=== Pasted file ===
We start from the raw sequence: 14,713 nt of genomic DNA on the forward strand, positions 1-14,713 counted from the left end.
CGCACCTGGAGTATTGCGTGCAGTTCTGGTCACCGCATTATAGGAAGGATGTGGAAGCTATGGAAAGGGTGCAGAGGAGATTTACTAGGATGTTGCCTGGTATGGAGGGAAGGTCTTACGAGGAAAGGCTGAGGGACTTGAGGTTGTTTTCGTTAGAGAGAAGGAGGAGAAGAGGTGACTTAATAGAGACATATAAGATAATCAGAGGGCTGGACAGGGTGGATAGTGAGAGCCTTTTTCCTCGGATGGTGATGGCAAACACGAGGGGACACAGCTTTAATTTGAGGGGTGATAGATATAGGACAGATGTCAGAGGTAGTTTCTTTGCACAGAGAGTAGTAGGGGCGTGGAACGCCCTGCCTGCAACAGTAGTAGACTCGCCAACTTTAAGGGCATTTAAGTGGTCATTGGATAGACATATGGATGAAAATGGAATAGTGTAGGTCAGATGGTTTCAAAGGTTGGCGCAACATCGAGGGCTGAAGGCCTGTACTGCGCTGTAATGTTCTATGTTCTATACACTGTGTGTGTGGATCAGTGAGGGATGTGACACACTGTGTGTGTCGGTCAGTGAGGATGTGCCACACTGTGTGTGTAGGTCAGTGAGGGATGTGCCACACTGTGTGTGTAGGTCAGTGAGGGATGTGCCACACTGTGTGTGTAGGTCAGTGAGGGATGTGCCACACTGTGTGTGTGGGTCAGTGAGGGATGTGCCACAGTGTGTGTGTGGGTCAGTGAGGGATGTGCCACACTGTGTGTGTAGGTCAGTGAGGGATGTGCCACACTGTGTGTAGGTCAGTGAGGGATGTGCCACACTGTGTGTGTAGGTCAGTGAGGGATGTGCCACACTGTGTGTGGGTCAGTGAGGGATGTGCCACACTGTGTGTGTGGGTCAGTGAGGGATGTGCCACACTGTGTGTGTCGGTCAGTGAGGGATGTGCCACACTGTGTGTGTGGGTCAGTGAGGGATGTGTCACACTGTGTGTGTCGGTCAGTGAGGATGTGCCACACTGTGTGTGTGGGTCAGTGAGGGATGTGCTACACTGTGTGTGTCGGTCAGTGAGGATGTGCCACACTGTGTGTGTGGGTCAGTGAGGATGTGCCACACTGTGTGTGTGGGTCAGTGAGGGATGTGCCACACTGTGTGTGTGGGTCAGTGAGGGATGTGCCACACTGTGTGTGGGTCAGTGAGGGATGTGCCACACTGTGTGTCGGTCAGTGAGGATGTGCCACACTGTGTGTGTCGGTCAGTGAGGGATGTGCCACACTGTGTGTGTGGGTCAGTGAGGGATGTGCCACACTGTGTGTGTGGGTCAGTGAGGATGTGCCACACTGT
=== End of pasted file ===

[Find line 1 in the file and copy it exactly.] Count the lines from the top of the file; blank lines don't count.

We start from the raw sequence: 14,713 nt of genomic DNA on the forward strand, positions 1-14,713 counted from the left end.